IntroductionAccording to the Mapping Sculpture site, Pegram, one of ten children, was born in St. Pancras, London, and attended the Royal Academy schools c. 1895-99, where he won numerous prizes. He became first an associate member (1923) and then a fellow (1938) of the Royal Society of British Sculptors and belonged to the Art Workers Guild from 1906 until his death. He collaborated with Ruby Levick. He was a cousin of Henry Alfred Pegram.
Pegram was an established figure in the art world by 1906, when he had had an address at 12a Park Village West (no. 12 had once been rented by the artist W. P. Frith); he later became a Fellow of the Royal Society of British Sculptors; in 1938-39 he would be serving on its council. At that time he had a studio at 1a Camden Lane, North London. Like his cousin, the better-known Henry Alfred Pegram (1862-1937), one of the New Sculptors, who was born and married in Camden, Alfred also received commissions for work in Cardiff. Earlier twentieth-century examples of the younger Pegram's work are figures representing "Serenitas in Rebus" and Art, and mythological subjects such as Endymion and Narcissus.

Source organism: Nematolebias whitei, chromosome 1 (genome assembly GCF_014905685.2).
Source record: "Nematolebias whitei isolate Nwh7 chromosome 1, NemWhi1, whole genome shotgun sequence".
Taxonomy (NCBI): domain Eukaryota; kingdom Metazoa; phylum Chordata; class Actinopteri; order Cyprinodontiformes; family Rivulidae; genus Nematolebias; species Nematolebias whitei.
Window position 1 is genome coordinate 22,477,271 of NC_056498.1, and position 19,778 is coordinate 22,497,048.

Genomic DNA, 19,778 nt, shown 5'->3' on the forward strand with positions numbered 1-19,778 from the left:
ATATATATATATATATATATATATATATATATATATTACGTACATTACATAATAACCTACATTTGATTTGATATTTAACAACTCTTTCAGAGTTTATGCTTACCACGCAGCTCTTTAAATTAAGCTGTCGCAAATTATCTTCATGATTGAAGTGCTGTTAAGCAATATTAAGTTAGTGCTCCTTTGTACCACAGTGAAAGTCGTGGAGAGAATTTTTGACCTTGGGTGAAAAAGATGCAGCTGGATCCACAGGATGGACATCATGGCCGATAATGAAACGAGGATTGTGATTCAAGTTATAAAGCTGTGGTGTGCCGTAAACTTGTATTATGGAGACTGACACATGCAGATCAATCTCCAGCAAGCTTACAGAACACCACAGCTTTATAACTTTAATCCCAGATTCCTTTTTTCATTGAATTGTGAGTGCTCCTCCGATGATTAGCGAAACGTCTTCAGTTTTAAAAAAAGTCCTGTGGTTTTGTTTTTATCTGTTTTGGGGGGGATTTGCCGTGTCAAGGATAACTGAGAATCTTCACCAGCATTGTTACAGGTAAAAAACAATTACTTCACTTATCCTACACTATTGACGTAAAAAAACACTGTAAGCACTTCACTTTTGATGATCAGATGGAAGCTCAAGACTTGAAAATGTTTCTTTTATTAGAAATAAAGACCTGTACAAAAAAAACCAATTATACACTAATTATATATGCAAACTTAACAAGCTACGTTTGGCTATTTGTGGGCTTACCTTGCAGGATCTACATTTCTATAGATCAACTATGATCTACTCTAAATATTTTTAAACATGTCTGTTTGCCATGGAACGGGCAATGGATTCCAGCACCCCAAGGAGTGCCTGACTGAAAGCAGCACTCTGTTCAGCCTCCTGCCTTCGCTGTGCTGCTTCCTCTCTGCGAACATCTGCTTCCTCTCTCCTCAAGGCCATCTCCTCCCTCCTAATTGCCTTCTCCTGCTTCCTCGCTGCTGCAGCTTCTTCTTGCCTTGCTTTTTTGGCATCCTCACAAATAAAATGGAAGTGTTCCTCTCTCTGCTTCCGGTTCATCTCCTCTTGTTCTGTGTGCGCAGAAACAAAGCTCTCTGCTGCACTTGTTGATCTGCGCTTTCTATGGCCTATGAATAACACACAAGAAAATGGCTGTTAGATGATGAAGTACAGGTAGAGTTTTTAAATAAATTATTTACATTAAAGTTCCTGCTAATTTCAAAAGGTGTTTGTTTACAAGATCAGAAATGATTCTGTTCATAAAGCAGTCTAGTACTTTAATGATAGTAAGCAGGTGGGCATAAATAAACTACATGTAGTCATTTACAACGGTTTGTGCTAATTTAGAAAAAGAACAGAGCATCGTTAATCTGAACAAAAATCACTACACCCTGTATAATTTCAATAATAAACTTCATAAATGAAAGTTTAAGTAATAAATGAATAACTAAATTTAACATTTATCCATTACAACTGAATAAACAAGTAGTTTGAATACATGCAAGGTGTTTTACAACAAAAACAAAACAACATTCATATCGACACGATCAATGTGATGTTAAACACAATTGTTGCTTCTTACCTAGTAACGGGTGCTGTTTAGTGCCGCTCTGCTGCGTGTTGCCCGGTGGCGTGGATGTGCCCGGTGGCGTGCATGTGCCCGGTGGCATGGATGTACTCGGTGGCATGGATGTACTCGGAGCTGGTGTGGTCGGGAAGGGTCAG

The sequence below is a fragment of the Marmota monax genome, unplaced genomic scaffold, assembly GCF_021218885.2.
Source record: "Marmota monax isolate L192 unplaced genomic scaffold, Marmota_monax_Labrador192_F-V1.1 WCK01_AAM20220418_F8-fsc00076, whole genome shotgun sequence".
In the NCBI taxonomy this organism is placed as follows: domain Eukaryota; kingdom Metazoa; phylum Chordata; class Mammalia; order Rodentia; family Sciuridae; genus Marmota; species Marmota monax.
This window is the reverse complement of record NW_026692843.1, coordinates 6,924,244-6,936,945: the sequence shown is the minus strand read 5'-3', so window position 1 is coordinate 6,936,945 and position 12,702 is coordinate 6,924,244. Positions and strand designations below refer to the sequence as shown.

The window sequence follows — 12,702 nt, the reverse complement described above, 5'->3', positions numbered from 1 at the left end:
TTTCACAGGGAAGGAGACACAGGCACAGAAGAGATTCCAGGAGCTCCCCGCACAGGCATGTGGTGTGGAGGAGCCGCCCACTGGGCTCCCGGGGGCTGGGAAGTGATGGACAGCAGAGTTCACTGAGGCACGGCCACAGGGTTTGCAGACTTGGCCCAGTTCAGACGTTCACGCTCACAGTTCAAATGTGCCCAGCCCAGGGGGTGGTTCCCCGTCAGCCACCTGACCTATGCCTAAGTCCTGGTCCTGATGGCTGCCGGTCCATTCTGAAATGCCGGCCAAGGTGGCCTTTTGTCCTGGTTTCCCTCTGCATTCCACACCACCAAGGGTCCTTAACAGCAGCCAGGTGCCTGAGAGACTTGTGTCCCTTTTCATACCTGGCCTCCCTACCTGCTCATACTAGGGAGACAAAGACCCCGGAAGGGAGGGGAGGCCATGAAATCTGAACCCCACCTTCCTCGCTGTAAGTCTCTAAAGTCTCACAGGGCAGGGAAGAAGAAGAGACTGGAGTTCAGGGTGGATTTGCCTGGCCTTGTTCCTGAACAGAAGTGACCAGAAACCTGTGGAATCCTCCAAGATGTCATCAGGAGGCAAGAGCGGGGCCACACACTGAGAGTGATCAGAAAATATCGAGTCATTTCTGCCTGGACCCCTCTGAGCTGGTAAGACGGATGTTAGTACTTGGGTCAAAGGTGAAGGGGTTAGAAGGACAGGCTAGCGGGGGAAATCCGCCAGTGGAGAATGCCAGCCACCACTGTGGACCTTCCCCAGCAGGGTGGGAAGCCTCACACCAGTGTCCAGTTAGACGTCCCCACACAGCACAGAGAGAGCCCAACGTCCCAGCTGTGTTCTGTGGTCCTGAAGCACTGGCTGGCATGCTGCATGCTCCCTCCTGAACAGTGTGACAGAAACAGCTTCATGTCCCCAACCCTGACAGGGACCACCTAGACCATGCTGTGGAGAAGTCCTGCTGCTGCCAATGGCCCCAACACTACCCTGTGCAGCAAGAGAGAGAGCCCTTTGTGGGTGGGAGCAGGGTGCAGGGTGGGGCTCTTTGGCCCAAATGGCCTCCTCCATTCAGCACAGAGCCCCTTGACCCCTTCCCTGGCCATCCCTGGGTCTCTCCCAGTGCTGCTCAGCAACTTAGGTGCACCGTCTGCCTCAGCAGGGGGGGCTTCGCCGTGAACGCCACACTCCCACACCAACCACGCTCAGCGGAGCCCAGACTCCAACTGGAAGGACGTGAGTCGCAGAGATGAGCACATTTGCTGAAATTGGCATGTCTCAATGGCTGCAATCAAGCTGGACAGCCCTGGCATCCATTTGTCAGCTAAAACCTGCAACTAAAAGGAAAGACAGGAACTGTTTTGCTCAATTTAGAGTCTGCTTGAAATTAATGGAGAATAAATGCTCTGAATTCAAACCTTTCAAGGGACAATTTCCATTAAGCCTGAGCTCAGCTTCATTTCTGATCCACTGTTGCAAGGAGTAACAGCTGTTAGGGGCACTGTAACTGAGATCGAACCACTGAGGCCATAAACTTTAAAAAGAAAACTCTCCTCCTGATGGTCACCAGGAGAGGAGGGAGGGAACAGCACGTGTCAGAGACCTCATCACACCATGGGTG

Sculpture in the round
- Down to the Sea
- Mother and Child
- Victory and other figures on Comper's Welsh National War Memorial
- Untitled [Father Time]
Academy Architecture and Architectural Review. Ed. Alexander Koch. London: Academy Architecture, 1906. No. 1781. Internet Archive copy from University of California Libraries.
Beattie, Susan. The New Sculpture. New Haven: Yale University Press, 1983.
Last modified 10 May 2015